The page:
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March 4 WTI Crude opened at $34.66 per barrel, up 5.74 percent or, $1.88 from last Friday. Image: Rafael Matsunaga via Flickr

Energy Sector Movers, Losers and News: Crude up as production slows

Friday, March 4 WTI Crude opened at $34.66 per barrel, up 5.74 percent or, $1.88 from last Friday. Energy industry stock prices are on the rise as a result. According to a Nasdaq article WTI trading price improvement is in part due to small production drop in U.S. crude oil. Crude stockpiles are still at the highest numbers since 1930, roughly 518 million barrels. However, these levels fell to 9.08 million barrels per day last week.

Shrinking production continues as companies continue to fight to keep their heads above water with low prices. Most oil and gas producers are highly leveraged companies. They hold large quantities of debt. Low oil prices leave investors with little confidence in this industry and make financing debt difficult. Many companies are attempting to find other solutions to covering current debt due.

Anadarko follows industry trend and downsizes

Anadarko Petroleum Corporation (NYSE: APC) announced in a March 1 press release that they will be reducing capital investments by almost 50 percent and reduce dividends for the coming year. U.S. onshore activities will be the area in which the company makes the majority of capital reductions. The Delaware and DJ basins are to be reserved for a time in which prices are more favorable.

The companies rig count will reduce by 80 percent to just five rigs. This is following the trend of other major oil producers including Whiting Petroleum and Chesapeake Energy earlier this year. Investors have reacted positively. APC stock opened this morning at $43.47, up 14.3 percent from last week.

Chesapeake stock continues to improve after McClendon indictment and death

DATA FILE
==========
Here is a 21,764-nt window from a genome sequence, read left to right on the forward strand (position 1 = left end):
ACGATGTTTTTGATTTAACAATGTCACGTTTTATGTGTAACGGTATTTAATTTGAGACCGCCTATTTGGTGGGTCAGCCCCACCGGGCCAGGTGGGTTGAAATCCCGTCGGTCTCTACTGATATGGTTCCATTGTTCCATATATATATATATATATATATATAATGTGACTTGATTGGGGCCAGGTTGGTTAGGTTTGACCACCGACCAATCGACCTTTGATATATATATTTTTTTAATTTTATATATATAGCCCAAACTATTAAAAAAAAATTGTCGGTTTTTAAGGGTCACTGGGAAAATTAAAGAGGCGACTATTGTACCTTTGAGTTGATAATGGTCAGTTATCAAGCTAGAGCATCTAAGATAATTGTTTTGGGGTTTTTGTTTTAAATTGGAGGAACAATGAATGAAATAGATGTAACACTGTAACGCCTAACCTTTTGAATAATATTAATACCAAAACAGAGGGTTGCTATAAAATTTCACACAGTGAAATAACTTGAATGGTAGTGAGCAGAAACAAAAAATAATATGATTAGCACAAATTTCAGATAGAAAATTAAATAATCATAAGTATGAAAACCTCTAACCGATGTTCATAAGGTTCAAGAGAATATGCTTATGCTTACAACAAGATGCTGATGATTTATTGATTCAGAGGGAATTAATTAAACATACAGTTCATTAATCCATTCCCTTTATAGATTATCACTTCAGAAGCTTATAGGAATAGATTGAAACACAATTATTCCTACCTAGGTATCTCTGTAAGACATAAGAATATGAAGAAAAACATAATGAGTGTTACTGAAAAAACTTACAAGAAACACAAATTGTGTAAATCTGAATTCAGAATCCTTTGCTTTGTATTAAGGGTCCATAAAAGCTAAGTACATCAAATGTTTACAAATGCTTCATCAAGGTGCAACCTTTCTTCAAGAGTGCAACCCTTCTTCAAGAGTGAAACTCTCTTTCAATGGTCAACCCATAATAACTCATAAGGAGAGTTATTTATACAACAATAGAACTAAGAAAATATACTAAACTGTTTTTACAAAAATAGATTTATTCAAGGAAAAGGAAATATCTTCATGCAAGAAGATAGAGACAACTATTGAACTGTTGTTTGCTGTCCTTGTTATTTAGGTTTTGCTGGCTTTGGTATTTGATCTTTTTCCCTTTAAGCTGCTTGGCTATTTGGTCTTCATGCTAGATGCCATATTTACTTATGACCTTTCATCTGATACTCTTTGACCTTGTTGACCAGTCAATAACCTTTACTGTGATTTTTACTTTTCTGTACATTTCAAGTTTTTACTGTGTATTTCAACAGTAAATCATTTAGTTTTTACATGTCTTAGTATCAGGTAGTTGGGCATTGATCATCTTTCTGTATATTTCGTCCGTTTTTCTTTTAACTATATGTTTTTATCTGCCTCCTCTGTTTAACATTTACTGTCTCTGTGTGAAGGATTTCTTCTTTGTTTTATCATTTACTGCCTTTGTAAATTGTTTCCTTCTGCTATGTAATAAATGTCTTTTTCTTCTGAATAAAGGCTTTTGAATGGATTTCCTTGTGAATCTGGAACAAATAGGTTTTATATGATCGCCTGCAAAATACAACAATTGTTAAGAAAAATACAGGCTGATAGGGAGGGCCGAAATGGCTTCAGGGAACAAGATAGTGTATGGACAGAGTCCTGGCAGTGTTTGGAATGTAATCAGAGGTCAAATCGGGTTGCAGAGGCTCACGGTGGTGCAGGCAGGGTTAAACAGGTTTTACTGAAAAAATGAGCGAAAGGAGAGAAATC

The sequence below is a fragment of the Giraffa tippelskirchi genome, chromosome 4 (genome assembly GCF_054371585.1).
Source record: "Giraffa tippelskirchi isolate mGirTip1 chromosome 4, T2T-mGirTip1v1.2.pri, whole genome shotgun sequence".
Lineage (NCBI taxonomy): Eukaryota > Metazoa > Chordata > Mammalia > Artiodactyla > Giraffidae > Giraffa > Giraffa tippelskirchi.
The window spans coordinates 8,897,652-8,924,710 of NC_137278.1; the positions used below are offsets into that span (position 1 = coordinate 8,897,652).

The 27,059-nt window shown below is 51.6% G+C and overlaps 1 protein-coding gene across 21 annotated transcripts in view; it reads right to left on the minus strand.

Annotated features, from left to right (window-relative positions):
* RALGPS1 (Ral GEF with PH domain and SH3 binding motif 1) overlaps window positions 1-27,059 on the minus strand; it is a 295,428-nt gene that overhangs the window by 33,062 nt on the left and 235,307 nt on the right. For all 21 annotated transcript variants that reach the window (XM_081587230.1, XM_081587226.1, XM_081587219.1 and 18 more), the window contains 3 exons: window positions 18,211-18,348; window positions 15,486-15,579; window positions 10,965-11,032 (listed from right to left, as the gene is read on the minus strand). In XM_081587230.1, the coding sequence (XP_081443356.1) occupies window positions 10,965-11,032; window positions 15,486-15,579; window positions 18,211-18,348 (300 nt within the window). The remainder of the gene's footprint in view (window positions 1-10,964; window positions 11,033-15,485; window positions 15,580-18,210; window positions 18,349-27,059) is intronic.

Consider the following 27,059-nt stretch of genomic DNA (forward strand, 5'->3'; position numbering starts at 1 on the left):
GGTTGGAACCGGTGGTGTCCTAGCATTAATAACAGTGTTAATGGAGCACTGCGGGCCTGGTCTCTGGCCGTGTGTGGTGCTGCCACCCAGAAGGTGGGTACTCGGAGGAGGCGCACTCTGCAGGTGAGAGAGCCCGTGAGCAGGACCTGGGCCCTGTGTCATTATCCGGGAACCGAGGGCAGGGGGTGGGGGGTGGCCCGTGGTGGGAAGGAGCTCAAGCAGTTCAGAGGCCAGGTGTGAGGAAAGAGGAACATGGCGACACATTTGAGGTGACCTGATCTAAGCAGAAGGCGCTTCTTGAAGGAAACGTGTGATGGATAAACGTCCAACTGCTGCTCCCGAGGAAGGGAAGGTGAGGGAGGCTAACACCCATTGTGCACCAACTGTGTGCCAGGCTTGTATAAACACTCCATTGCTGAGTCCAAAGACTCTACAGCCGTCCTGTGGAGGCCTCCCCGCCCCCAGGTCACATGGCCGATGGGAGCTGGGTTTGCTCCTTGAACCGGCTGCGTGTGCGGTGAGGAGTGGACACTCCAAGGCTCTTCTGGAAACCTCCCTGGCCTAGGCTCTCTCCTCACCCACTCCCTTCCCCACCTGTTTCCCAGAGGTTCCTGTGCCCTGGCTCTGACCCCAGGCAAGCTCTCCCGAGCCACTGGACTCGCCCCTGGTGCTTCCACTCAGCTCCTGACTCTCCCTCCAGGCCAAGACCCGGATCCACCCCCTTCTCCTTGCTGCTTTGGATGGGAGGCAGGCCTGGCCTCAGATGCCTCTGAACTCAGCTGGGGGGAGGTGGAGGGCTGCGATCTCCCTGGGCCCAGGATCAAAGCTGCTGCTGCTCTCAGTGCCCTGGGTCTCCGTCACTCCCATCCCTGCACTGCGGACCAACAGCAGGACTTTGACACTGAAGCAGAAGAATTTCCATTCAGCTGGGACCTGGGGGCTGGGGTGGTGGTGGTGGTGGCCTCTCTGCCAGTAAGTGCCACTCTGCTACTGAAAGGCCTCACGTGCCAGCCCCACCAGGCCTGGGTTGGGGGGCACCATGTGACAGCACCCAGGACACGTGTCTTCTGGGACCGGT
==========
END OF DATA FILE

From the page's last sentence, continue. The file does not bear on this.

Chesapeake Energy Corporation (NYSE: CHK) opened this morning at $4.59 per shareup from its close last week at $2.70 per share, a 70 percent value increase. This is following an indictment of former CEO and cofounder Aubrey McClendon earlier this week for allegedly conspiring to rig bids for oil and gas leases in Oklahoma.

The following day McClendon died in a single-car automobile accident. Chesapeake shares are up due to the expectation that because of McClendon’s death, the company will not be indicted, as well as the slight price surge, according to an article on Yahoo! Finance.

Nigeria sues in international courts for the first time

Chesapeake is not the only company facing legal issues, though. Royal Dutch Shell is facing international suits by Nigerian communities in the U.K. over oil spills in West Africa as reported by a Wall Street Journal article. Pollution in water and Niger Delta fishing grounds are environmental concerns. Spills are estimated at between 2008 and 2014.

Shell claims the spills are primarily the result of oil thieves, but will nonetheless clean up any environmental damage. Despite the legal battle Royal Dutch Shell stock, which trades on multiple exchanges depending on class and country, prices have not changed significantly.

Clean Power Plan stay denied by Supreme Court Chief Justice

In other legal news, the Supreme Court denied a request by 20 states for a stay of the Environmental Protection Agency (EPA) Clean Power Plan, which will require reduced carbon emissions.

Chief Justice John Roberts denied the request without comment or referring it to the entire court, according to the Wall Street Journal. The new regulations will cost more than $50 billion a year according to a Washington Post story, and the consumer cost of energy could increase up to 16 percent as reported by the Daily Caller.

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